Discussions of Almodovar films don’t get far without an accumulation of references, usually to American cinema. In this respect, his Spanish cinema is roughly equivalent to, if slightly later than, the new German Cinema – especially Fassbinder’s treatment of Hollywood melodrama. Over the decades, the style has been toned down, now less in thrall to Warhol, Waters and Sirk-via-Fassbinder, less flamboyant and garish – qualities that were partly a kind of perverse response to the sudden freedom of Spanish culture at the end of the Franco era – and has, since 1995’s The Flower of My Secret, been subject to a remarkable level of control and consistency. He is a one-man genre. You can tick off the abiding concerns: obsession, gender roles, disappearances, reinvention, “the body as the agent of flexibility and change,” as film academic Steven Marsh has put it (all these themes are present and accounted for in The Skin I Live In). He is fascinated by Old Hollywood’s use of glamour and disguise, the thriller as a cold revenge genre, the way that separate lives collide, secret backstories. His trademark, as a plot device, is the long, seamlessly-integrated flashback, beautifully deployed here.
You might notice that I’m trying to avoid expanding on the plot outline of The Skin I Live In. This is a story that depends upon surprise, so let no one spoil it (Almodovar and his brother and co-writer Agustin have freely adapted a French novel, Mygale by Thierry Jonquet, which is unlikely to have been widely read in this part of the world). But let’s just say, by way of consumer warning, that the film includes at least two rapes, plenty of sex and gender confusion, the sudden and shocking appearance of a man dressed in a tiger costume and less comedy than usual. And that there are enough direct conjunctions of sex and death to keep psychoanalysts in work for years.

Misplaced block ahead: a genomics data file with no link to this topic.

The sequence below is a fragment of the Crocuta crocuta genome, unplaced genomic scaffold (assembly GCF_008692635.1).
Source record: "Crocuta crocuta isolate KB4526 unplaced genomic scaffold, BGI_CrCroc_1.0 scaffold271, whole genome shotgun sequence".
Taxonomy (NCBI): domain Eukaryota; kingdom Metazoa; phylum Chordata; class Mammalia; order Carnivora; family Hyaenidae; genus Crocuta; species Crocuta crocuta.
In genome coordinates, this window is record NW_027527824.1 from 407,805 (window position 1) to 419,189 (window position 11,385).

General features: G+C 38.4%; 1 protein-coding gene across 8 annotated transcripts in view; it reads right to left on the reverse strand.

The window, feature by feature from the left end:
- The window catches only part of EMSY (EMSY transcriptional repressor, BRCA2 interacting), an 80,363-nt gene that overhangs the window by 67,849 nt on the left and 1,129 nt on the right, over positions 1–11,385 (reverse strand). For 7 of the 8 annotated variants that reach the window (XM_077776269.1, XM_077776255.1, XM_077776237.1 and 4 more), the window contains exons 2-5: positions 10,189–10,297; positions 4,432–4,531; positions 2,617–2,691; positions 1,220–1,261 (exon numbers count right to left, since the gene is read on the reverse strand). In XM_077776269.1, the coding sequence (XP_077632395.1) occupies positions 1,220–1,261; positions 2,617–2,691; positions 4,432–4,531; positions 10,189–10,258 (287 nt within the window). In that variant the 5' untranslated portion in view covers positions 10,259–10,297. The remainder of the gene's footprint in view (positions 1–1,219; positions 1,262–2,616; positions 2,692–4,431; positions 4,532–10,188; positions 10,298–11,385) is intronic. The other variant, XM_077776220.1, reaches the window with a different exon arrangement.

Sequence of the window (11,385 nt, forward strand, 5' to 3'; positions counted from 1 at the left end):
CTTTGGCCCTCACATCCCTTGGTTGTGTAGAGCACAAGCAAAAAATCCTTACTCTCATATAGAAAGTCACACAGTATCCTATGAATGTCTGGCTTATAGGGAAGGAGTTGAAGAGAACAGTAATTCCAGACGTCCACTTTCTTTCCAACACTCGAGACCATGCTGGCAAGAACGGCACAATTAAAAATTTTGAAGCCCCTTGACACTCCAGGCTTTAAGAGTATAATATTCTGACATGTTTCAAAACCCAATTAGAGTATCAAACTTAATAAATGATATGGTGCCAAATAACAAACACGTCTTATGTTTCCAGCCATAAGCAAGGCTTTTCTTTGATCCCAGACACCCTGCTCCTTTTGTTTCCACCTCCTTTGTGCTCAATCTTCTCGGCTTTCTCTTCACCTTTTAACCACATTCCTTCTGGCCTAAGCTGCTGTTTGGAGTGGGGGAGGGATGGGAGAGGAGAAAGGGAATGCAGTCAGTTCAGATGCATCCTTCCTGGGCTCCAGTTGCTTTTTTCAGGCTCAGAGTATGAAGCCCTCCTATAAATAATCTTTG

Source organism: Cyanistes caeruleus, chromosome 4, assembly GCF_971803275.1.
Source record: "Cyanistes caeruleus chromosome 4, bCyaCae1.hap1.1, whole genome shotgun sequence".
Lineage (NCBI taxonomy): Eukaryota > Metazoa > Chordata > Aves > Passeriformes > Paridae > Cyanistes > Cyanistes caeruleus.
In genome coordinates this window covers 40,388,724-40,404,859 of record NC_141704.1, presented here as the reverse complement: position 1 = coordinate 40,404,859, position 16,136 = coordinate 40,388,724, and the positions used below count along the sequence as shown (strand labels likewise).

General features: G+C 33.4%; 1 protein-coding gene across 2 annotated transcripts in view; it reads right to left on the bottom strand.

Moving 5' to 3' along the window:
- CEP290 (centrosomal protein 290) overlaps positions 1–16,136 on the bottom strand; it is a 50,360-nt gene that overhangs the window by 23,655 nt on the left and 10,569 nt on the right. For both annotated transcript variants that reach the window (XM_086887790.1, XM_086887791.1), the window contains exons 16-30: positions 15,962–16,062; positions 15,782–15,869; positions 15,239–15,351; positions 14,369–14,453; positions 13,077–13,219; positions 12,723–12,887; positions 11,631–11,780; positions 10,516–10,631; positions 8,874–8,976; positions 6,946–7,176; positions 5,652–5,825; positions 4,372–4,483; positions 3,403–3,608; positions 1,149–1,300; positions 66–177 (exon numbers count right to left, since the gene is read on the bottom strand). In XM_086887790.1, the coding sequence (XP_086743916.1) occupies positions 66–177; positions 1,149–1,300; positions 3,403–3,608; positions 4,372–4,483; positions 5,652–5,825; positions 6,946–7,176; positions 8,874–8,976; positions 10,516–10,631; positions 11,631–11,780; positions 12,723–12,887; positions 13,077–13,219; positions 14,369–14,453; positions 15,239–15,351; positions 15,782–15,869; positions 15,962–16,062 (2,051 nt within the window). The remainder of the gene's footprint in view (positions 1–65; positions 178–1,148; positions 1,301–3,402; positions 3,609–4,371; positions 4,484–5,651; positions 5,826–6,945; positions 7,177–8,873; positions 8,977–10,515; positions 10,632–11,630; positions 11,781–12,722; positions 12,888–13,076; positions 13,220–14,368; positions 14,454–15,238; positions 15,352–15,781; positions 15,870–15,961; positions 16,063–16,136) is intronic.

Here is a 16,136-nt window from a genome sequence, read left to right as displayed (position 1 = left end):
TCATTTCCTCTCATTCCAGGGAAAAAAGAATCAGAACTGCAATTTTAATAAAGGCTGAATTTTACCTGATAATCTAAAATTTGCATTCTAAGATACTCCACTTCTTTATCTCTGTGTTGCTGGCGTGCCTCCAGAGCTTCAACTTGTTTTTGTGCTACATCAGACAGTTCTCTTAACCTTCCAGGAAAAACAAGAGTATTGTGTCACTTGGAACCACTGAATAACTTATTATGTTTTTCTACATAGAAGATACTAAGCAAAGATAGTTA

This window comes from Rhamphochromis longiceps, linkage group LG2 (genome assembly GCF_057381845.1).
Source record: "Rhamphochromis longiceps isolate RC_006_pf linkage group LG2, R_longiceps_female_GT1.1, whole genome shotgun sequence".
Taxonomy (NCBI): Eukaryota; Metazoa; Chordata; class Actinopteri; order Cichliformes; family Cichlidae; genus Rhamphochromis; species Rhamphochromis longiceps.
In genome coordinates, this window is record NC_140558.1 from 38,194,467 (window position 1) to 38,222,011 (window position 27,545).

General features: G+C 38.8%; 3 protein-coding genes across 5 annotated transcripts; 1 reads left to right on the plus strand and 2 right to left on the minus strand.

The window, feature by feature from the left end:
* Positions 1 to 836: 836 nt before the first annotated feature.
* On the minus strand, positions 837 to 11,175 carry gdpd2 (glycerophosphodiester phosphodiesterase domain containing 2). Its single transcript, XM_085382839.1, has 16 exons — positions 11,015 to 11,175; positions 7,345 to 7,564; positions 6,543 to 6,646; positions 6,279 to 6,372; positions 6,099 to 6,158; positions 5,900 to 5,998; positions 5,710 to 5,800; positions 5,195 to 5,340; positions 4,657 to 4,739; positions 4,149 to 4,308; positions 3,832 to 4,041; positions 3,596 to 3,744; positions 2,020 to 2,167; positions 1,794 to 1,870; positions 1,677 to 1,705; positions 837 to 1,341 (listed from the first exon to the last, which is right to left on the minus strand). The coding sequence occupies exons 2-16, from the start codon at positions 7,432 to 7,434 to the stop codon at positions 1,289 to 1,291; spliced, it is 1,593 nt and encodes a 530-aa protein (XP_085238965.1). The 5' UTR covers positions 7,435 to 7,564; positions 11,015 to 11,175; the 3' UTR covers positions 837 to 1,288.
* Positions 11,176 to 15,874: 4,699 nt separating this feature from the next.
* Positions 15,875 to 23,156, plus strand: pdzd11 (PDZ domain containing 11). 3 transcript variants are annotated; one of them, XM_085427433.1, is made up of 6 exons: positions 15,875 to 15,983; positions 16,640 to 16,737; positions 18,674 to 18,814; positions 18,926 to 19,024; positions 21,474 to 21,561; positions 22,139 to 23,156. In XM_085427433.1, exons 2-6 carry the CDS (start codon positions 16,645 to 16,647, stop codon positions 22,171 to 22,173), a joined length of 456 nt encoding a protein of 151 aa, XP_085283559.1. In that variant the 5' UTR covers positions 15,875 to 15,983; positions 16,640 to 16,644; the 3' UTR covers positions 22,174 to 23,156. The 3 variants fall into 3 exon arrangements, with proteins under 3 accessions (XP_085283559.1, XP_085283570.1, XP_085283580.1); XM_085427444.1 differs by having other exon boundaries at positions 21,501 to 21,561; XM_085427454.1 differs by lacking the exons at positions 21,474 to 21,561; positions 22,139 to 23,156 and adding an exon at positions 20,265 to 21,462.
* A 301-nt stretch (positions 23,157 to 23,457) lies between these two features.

If you’re talking about themes, art is another. No surprise, really, if Almodovar is interested in the construction of selves – which is not just a metaphor this time. There is a way in which the urge to create and document is part of the impulse to stay sane in captivity. The clinical room, with its stainless steel surfaces and sleek screens, resembles the antiseptic modern gallery space as much as a medical institution. As Banderas’ Robert gazes at the sleeping Vera, via his high-def screen, you might be reminded of real time art like Andy Warhol’s Sleep (1963) or Sam Taylor-Wood’s film of the sleeping David Beckham.
A book on the work of the late Louise Bourgeois is among the cultural supplies delivered to the captive Vera; she works on her own versions of Bourgeois’ “Femme Maison” (“woman house”) pictures, and if there is a feminist reading to be drawn from all this, it could be about the folly of the Vertigo project as an objectification – what kind of say do the Madeleines and the Veras get in the process? This is also a film in which you sense that the books seen – or the art glimpsed on the walls of the Ledgard mansion – have something to tell us. There is an Alice Munro book and, if you’re one of those people who likes the shock of a New Zealand reference turning up unexpectedly, you should know that Vera is reading Janet Frame’s An Angel At My Table – “which is also about a survivor,” Almodovar has said, adding that “I don’t show the cover of the book, but it’s useful for the actor to have this information to ground this character”.
The story may be off-putting – or absurd, if you try to offer anyone a full synopsis – but it is expertly done (at a personal level, I haven’t been as gripped by an Almodovar film since 2004’s Bad Education). It’s a film in which total insanity is rendered with a strange kind of aesthetically pleasing yet eerie calm (Marisa Paredes’ housekeeper: “I’ve got insanity in my entrails”), and in which narrative and melodramatic pleasures are so thrillingly delivered, that it could only be the product of an artist in his mature prime, an artist so identifiable and consistent – this is his 18th film, after all — that he almost risks being taken for granted.
The Skin I Live In opens in New Zealand on March 15.